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Traders, wearing novelty 2014 glasses, trade at the closing bell on the floor of the New York Stock Exchange on New Year's Eve.

CARLO ALLEGRI/REUTERS

There's nothing like a bull market in stocks to get us thinking about how great we are as investors. But perhaps some self-deprecation is in order.

The S&P 500 rose nearly 30 per cent last year, turning in its best annual performance since 1997. Few people saw that coming: Wall Street strategists had been predicting gains closer to 8 per cent at the start of 2013, at the same time that sentiment among retail investors was split evenly between bullish and bearish, according to the American Association of Individual Investors.

Yet big stock-market gains have a habit of obliterating any sense of error. Indeed, the bigger the gains, the more infallible we believe we are. And the more infallible we think we are, the worse our investing performance.

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Arvid Hoffmann and Thomas Post, Dutch economists at Maastricht University, tackled this issue in a recent academic paper using a combination of surveys and trading data to argue that investors tend to attribute good returns to their personal skills.

That sets up a potential problem because, as noted by other studies, investors can become overconfident in their abilities.

"This literature demonstrates that investor overconfidence is associated with such behaviours as overtrading and underdiversification, which are detrimental to consumer financial well-being because they lead to underperformance and portfolios with high idiosyncratic risk," Mr. Hoffman and Mr. Post said in their paper.

In any year, this observation would serve as a useful reminder that we often get lucky with our investments – or, at least, that our returns have more to do with a bullish environment for stocks rather than our own uncanny abilities to pick the right ones.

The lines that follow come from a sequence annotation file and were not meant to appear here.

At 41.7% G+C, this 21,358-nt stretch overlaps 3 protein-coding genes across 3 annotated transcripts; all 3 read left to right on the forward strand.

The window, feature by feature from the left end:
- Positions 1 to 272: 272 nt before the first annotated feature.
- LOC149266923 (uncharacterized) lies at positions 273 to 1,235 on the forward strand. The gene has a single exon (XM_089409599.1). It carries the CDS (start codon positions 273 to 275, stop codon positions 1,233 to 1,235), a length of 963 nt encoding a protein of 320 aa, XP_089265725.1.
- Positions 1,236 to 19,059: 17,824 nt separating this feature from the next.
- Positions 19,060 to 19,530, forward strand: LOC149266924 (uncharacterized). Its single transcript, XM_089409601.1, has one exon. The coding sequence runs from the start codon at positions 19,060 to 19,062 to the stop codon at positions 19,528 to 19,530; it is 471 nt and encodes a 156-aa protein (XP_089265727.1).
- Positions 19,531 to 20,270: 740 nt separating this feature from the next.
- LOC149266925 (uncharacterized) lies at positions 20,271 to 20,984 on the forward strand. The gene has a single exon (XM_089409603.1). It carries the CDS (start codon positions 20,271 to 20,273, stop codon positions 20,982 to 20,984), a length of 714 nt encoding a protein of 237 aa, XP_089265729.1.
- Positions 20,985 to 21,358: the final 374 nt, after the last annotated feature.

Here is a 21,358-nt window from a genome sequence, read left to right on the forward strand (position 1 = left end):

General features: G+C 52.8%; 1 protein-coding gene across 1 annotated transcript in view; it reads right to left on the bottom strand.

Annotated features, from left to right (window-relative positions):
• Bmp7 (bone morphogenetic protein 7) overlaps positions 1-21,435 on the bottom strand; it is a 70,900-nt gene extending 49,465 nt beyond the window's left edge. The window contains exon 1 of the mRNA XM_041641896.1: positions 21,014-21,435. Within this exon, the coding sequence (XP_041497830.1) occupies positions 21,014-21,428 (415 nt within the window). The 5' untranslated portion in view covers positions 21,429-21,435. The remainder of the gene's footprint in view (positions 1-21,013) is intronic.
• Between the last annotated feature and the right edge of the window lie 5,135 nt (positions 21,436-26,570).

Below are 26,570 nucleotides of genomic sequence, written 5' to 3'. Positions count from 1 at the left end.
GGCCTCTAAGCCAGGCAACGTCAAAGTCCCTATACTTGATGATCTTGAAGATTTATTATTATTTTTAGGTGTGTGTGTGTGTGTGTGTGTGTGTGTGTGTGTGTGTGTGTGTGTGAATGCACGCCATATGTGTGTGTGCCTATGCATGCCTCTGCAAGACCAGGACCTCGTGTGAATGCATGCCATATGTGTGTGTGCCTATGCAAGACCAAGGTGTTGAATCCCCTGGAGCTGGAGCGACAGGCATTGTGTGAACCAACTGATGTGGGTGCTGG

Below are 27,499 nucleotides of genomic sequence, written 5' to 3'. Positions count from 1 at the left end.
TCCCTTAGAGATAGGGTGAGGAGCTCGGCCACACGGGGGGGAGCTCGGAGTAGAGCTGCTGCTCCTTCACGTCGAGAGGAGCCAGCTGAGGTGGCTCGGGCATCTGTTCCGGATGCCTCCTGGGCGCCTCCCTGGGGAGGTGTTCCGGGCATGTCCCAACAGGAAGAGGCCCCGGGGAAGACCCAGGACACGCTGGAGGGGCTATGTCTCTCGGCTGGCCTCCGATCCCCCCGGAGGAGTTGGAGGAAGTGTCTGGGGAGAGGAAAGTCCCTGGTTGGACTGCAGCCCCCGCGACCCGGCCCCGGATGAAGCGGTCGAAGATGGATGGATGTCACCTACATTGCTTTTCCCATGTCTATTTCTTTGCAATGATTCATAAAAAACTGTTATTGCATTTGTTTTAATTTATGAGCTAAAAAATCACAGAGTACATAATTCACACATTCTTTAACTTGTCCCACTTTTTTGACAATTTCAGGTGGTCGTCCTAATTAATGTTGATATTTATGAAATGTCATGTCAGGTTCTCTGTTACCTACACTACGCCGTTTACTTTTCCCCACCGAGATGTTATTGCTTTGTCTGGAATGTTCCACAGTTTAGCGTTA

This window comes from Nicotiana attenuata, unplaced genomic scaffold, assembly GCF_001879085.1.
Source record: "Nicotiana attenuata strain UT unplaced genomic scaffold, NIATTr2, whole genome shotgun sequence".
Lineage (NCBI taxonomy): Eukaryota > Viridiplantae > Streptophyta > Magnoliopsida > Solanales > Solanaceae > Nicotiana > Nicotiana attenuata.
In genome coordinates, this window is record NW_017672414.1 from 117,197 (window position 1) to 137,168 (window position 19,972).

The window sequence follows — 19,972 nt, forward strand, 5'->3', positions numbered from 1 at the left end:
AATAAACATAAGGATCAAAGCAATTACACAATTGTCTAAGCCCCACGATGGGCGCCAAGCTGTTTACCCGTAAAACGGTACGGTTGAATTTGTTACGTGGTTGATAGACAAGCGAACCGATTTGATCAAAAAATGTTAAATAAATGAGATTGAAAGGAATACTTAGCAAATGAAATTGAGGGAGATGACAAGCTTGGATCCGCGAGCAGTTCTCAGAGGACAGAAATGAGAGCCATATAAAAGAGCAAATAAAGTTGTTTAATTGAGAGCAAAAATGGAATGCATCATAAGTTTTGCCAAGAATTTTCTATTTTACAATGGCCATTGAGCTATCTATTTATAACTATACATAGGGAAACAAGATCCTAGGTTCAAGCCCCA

But 2014 is an exceptional case, given the big winnings of the previous year. Within the S&P 500, it was hard to go wrong in 2013 – 54 per cent of the stocks beat the benchmark, meaning they gained 30 per cent or more. More than 80 per cent returned 10 per cent or more, and just 8 per cent lost money.

And there were huge gains elsewhere too. Japan's Nikkei 225 rose 57 per cent and European stocks (as represented by the Euro Stoxx 600) rose more than 17 per cent.

Even Canada's S&P/TSX Composite Index, a laggard among developed markets, rose nearly 10 per cent for its best year since 2010.

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Whatever you did (well, shy of making a big bet on gold producers), you probably scored a handsome return, making you feel as though you've mastered this investing thing.

Unfortunately, the longer-term results of small investors suggests that mastery is a long way off for most of us. Bob Doll, chief equity strategist at Nuveen Asset Management, created some buzz this week with a chart showing asset class returns over the past 20 years, to 2011. According to his numbers, the average investor has generated a paltry return of 2.1 per cent a year since 1992, trailing everything from oil and gold to the S&P 500 and bonds. The average investor didn't even keep up with inflation.

As a professional asset manager, Mr. Doll has a good reason to scare people off their self-managing ambitions. Nonetheless, his portrayal of investors fits in with the general perception that they tend to lag major indexes by a wide margin.

This doesn't mean that investors should surrender control of their accounts and hand over their money to the pros. But it does suggest we should remain humble in our abilities, sticking to the low-cost safety of investments that track major indexes, staying diversified and holding on for the long term.

If 2013 demonstrated that we're great investors, perhaps 2014 will prove that we're not.

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